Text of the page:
Roopali: Yes, I loved words. My parents were great readers and had a wonderful collection of books. In fact, shelves of them! They picked these up from used book shops, pavement bookstalls and bought encyclopedias from publishers on installments. Bed time was story time. It stirred my imagination and took me to faraway lands. I love writing! It plumbs the depths of my being. What a lot of words we have tucked away.

QFTD: Hmmm….And then, when did you decide you wanted to be a professor English?

Roopali: I never cared for teaching as a profession. It was my mom who thought I was too argumentative and should be a college professor! She literally pushed me into getting a degree in teaching, and I found myself a confident person inside the classroom. Not having been a very serious student myself, my heart went out to the ones who didn't seem interested. I knew why. Today, I love to hear a successful young woman or man tell me how much my words have meant to them.   

My formal teaching years, and the more informal ones that will always be my life, continue to be wonderful. For me, teaching became my calling. I went beyond the classroom to work with my students in community development, gender studies and awareness, equal opportunity for people with disabilities and leadership training.

 

QFTD:  Having been a professor myself, I can understand fully what you are saying! Roopali, let’s move a bit now to your community service. I know that your signature effort has been in the field of children’s education.  Tell us about Mera Kitab Ghar and explain to the readers what it means and what has been your journey in this direction?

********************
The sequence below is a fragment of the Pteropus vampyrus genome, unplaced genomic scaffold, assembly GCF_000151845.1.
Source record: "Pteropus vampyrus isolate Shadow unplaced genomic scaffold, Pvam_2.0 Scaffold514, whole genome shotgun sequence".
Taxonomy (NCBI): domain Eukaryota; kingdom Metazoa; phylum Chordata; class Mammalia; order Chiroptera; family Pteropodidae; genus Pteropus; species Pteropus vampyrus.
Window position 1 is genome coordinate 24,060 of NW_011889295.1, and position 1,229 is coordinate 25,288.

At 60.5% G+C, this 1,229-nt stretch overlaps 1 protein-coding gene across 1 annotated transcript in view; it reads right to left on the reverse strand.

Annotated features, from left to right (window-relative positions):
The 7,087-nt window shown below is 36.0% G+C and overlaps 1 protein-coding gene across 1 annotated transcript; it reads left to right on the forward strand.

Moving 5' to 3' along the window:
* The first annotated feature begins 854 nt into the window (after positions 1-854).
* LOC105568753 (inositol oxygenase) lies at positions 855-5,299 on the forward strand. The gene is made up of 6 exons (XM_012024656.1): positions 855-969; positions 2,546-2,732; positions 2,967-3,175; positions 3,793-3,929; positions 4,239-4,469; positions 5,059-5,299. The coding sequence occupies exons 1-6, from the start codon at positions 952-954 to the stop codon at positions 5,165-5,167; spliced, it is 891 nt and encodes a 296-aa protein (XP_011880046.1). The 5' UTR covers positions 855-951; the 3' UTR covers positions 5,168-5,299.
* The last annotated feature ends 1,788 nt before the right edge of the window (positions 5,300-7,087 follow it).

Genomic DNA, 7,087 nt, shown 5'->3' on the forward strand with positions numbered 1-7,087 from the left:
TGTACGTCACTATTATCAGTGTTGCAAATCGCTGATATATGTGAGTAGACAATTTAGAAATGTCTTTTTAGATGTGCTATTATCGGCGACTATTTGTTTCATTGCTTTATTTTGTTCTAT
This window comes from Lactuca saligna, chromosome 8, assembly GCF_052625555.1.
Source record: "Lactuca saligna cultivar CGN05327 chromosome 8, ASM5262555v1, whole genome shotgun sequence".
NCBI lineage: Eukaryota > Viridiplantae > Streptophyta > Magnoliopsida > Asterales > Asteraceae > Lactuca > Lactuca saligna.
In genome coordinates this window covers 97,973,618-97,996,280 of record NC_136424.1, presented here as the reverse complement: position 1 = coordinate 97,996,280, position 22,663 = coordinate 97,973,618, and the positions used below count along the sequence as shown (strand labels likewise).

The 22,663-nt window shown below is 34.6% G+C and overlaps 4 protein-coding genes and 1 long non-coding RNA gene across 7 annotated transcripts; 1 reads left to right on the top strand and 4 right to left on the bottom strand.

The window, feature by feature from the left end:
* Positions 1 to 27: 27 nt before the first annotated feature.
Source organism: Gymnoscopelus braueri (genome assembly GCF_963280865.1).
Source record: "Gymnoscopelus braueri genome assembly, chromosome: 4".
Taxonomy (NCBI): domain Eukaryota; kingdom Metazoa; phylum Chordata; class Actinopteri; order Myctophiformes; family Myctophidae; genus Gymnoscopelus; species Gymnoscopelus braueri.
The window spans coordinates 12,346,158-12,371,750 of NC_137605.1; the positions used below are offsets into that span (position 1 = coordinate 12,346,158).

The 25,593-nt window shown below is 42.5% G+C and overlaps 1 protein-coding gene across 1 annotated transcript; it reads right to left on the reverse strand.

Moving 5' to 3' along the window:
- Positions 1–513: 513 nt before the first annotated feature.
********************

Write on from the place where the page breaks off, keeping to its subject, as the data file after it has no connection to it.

Roopali: Mera Kitab Ghar (MKG) is “My Very Own Library.”  Mera Kitab Ghar (My Very Own Library) MKG is a backyard book club in a suburb of New Delhi). We are a non-profit organization that focuses on empowering young people in urban slums and in rural areas to reach their full potential as happy, healthy, contributing members of society.  MKG is physically located in my backyard, and is a library of books and toys for children from anywhere. It is free and Sundays are filled with activities and nutrition. At MKG, we serve children and young adults who would not ordinarily have access to age appropriate books or toys. I am very proud that kids come here irrespective of their socio economic status and mix freely with each other. All resources have been donated. We are open every afternoon for after school activities; and all day on Sundays. Children and young adults from nearby urban slums have an opportunity to spend as much time as they would like in a quiet little sanctuary of books and foliage. In the spirit of renewing, recycling, reinvigorating, replenishing and restoring, all the books in the book club are gently used and generously donated by our wide network of friends, family and well-wishers. We also gladly accept donations of furniture and are always on the lookout for books, clothes and shoes!

 

Mera Kitab Ghar is also committed to recycling. We compost and try to save seeds and grow fruit trees and herbs. On Earth Day, the book worms took an oath to take care of the earth. The biodiversity of our small library garden is high.

 

Ultimately, MKG is a concept – a state of mind. All we need is a backpack, some story books, art supplies, a park, a pavement, a garage or a schoolroom to do this once a week. Anyone can do it!  

 

Do stop by our Facebook page and say hello. We'd love to hear from you. Better still, come by, have some chai and meet our kids. They'll crack you up!  

 

QFTD:  Very noble of you to start this initiative! And I love the invitation of chai (tea)!  Next time in New Delhi, I shall try my best to stop by.  I can see your motherly side in this venture as I know you are a wonderful mother and your daughter and son are both doing very well in life.  As a mother, what were your most cherishable moments that you would like to share with other mothers/parents as teachable/mentoring moments?